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May 9, 2008

Thrills and Chills

Traders adjust to historic levels of volatility

By James Ramage

Also in this article

As trading environments go, the current one almost couldn't get any wilder. Experts say today's equities market hasn't been this volatile since the Great Depression. The large jumps in prices have meant greater risk, higher volumes and wider spreads for traders intermittently for more than seven months.

But the buyside hasn't crumbled in despair. And their latest electronic tools haven't led them off a cliff, as some expected. Instead, traders have tackled the volatility and adapted. Many have made some key changes to their trading strategies and found ways to lower costs and find opportunities.

On its face, the volatility presented great challenges to traders. And it appears many have met them.

 

"Regardless of whether you're on the buyside or the sellside, volatility certainly poses challenges," says Jason Lenzo, head of trading for equities and fixed income at Tacoma, Wash.-based Russell Investments. "The biggest challenge that faces anyone, regardless of where they sit in the whole financial cycle, is that you have to alter the way you look at the world because market norms have changed dramatically."

Those market norms began to change around August 16, 2007.

On that date, the Dow Jones Industrial Average careened more than 540 points between its high and low for the day before it settled on a modest drop at the close. A new round of volatility had arrived. And judging by the market conditions that produced it, it was going to stay for a while.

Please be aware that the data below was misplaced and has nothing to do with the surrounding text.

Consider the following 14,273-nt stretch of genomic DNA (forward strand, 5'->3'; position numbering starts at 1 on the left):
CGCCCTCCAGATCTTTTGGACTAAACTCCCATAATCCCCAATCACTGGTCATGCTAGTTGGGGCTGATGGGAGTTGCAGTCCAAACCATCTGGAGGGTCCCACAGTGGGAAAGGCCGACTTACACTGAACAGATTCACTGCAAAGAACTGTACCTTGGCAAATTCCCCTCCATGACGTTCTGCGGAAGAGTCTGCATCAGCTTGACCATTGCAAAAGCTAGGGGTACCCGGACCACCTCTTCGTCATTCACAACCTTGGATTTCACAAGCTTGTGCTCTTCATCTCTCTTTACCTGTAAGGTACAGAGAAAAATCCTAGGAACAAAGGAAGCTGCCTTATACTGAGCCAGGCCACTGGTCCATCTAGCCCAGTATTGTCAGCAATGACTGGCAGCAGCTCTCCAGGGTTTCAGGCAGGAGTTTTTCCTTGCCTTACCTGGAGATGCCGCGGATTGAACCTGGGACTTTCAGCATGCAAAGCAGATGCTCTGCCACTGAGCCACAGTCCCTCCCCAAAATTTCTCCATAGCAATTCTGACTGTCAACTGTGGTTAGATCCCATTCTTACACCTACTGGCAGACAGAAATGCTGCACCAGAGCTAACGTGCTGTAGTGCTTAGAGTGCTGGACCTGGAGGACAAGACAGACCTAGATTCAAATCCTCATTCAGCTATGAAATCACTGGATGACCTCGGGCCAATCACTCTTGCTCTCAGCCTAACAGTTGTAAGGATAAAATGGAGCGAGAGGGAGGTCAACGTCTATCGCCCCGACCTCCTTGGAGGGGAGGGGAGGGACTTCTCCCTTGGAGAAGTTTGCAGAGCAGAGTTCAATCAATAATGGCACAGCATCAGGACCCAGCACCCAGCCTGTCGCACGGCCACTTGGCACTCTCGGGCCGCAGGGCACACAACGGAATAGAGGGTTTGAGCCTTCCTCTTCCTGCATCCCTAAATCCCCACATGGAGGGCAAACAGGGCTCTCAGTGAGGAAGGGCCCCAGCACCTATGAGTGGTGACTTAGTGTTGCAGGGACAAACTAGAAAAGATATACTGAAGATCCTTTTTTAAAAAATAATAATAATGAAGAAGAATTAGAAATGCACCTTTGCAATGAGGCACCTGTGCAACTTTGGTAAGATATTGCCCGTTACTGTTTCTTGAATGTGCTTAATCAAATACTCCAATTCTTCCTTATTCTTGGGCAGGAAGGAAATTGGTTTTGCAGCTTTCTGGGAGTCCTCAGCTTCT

Fasten Your Seat Belts

More important than the gyrations themselves, fear about subprime-mortgage-backed securities and emerging credit troubles was growing in the hearts and minds of many. That fear created a powerful whirlwind of uncertainty which tore into the equities market.

And though the volatility's intensity has risen and fallen in successive waves since then, it's still here. In fact, it's here to such a degree that according to one industry study, 2008 is shaping up as the most volatile year in seven decades.

Some major gauges paint a particularly impressive picture. According to a Standard & Poor's study, the market-year-to-date through much of March is as volatile as it's been since 1938.

The ratings firm measures S&P 500 volatility by daily changes in the index of at least 1 percent, either up or down (see page 38). This year the number of major daily market moves stands at a staggering 51.9 percent-the highest since 1938, when 57 percent of the days saw significant index moves.

By comparison, the number of significant daily index changes for 2006 was 11.6 percent. And the figure was 12.9 percent for the first six months of 2007, or just before the volatility struck.

For context, the S&P 500 on March 7, 2003, started its steady, yet jagged, climb to a four-year high point when the subprime implosion began. It moved from 828.89 that day to 1,553.08 on July, 2007.

The Chicago Board Options Exchange's Volatility Index, or VIX, had mostly been holding in the low to mid-teens since early 2004. But since mid-August, when it jumped to 30, the VIX has registered at least 25 periodically ever since-including early September, much of November, half of January, most of February and all but one day in March.

Whence Comes Volatility